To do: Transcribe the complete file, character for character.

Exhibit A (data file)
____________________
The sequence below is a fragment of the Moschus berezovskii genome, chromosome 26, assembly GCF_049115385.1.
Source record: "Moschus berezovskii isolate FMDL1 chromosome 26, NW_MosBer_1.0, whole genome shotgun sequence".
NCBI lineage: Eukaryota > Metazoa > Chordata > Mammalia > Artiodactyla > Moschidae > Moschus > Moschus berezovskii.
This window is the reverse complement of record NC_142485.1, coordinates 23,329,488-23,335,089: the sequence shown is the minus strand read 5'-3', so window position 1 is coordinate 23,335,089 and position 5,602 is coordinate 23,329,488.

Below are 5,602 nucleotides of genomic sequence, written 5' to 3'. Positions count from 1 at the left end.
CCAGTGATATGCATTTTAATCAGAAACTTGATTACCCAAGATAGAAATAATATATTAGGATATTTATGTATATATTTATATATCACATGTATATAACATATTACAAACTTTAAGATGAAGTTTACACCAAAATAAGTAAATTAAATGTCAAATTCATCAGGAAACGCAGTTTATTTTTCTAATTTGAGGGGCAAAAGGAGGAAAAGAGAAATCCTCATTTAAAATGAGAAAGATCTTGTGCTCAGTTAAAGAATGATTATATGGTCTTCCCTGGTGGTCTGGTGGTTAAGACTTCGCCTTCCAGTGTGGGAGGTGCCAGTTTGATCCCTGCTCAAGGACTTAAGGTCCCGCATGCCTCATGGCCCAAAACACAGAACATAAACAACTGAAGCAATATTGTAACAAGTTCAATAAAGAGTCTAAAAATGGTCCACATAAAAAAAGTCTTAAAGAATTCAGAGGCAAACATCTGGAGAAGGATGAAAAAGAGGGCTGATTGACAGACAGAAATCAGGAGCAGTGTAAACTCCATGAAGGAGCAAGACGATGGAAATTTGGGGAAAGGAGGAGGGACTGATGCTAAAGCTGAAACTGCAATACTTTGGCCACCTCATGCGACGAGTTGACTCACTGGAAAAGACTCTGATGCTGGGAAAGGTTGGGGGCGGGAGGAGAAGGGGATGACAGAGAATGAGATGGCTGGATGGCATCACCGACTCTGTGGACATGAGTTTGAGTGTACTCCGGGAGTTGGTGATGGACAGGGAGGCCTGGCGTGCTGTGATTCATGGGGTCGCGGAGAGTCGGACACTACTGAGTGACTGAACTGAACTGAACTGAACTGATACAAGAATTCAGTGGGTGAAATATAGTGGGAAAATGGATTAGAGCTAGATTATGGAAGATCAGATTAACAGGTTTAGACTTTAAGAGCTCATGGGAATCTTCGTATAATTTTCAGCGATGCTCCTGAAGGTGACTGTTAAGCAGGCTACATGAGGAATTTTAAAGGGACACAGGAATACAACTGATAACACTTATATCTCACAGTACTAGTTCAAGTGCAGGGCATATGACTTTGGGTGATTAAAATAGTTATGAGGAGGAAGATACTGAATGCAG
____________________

The sequence below is a fragment of the Moschus berezovskii genome, chromosome 26, assembly GCF_049115385.1.
Source record: "Moschus berezovskii isolate FMDL1 chromosome 26, NW_MosBer_1.0, whole genome shotgun sequence".
NCBI lineage: Eukaryota > Metazoa > Chordata > Mammalia > Artiodactyla > Moschidae > Moschus > Moschus berezovskii.
This window is the reverse complement of record NC_142485.1, coordinates 23,329,488-23,335,089: the sequence shown is the minus strand read 5'-3', so window position 1 is coordinate 23,335,089 and position 5,602 is coordinate 23,329,488.

Below are 5,602 nucleotides of genomic sequence, written 5' to 3'. Positions count from 1 at the left end.
CCAGTGATATGCATTTTAATCAGAAACTTGATTACCCAAGATAGAAATAATATATTAGGATATTTATGTATATATTTATATATCACATGTATATAACATATTACAAACTTTAAGATGAAGTTTACACCAAAATAAGTAAATTAAATGTCAAATTCATCAGGAAACGCAGTTTATTTTTCTAATTTGAGGGGCAAAAGGAGGAAAAGAGAAATCCTCATTTAAAATGAGAAAGATCTTGTGCTCAGTTAAAGAATGATTATATGGTCTTCCCTGGTGGTCTGGTGGTTAAGACTTCGCCTTCCAGTGTGGGAGGTGCCAGTTTGATCCCTGCTCAAGGACTTAAGGTCCCGCATGCCTCATGGCCCAAAACACAGAACATAAACAACTGAAGCAATATTGTAACAAGTTCAATAAAGAGTCTAAAAATGGTCCACATAAAAAAAGTCTTAAAGAATTCAGAGGCAAACATCTGGAGAAGGATGAAAAAGAGGGCTGATTGACAGACAGAAATCAGGAGCAGTGTAAACTCCATGAAGGAGCAAGACGATGGAAATTTGGGGAAAGGAGGAGGGACTGATGCTAAAGCTGAAACTGCAATACTTTGGCCACCTCATGCGACGAGTTGACTCACTGGAAAAGACTCTGATGCTGGGAAAGGTTGGGGGCGGGAGGAGAAGGGGATGACAGAGAATGAGATGGCTGGATGGCATCACCGACTCTGTGGACATGAGTTTGAGTGTACTCCGGGAGTTGGTGATGGACAGGGAGGCCTGGCGTGCTGTGATTCATGGGGTCGCGGAGAGTCGGACACTACTGAGTGACTGAACTGAACTGAACTGAACTGATACAAGAATTCAGTGGGTGAAATATAGTGGGAAAATGGATTAGAGCTAGATTATGGAAGATCAGATTAACAGGTTTAGACTTTAAGAGCTCATGGGAATCTTCGTATAATTTTCAGCGATGCTCCTGAAGGTGACTGTTAAGCAGGCTACATGAGGAATTTTAAAGGGACACAGGAATACAACTGATAACACTTATATCTCACAGTACTAGTTCAAGTGCAGGGCATATGACTTTGGGTGATTAAAATAGTTATGAGGAGGAAGATACTGAATGCAG